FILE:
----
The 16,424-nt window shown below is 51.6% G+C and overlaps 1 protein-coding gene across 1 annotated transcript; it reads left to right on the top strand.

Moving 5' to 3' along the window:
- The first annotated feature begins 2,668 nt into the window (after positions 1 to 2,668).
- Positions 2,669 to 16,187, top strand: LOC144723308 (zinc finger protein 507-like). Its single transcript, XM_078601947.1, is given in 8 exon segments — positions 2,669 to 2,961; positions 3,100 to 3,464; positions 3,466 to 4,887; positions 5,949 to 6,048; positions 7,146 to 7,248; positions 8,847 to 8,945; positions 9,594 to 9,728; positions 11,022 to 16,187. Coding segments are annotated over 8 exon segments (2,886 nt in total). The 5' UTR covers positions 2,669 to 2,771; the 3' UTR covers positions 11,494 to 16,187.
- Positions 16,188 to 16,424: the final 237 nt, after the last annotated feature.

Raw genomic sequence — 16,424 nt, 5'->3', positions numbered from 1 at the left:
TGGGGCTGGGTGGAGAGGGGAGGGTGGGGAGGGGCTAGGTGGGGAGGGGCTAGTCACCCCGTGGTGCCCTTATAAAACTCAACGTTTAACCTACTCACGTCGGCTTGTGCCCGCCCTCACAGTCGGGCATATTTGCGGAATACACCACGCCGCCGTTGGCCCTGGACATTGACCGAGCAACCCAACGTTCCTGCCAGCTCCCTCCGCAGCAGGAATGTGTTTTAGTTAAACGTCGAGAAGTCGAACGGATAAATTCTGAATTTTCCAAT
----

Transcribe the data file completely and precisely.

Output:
The 16,424-nt window shown below is 51.6% G+C and overlaps 1 protein-coding gene across 1 annotated transcript; it reads left to right on the top strand.

Moving 5' to 3' along the window:
- The first annotated feature begins 2,668 nt into the window (after positions 1 to 2,668).
- Positions 2,669 to 16,187, top strand: LOC144723308 (zinc finger protein 507-like). Its single transcript, XM_078601947.1, is given in 8 exon segments — positions 2,669 to 2,961; positions 3,100 to 3,464; positions 3,466 to 4,887; positions 5,949 to 6,048; positions 7,146 to 7,248; positions 8,847 to 8,945; positions 9,594 to 9,728; positions 11,022 to 16,187. Coding segments are annotated over 8 exon segments (2,886 nt in total). The 5' UTR covers positions 2,669 to 2,771; the 3' UTR covers positions 11,494 to 16,187.
- Positions 16,188 to 16,424: the final 237 nt, after the last annotated feature.

Raw genomic sequence — 16,424 nt, 5'->3', positions numbered from 1 at the left:
TGGGGCTGGGTGGAGAGGGGAGGGTGGGGAGGGGCTAGGTGGGGAGGGGCTAGTCACCCCGTGGTGCCCTTATAAAACTCAACGTTTAACCTACTCACGTCGGCTTGTGCCCGCCCTCACAGTCGGGCATATTTGCGGAATACACCACGCCGCCGTTGGCCCTGGACATTGACCGAGCAACCCAACGTTCCTGCCAGCTCCCTCCGCAGCAGGAATGTGTTTTAGTTAAACGTCGAGAAGTCGAACGGATAAATTCTGAATTTTCCAAT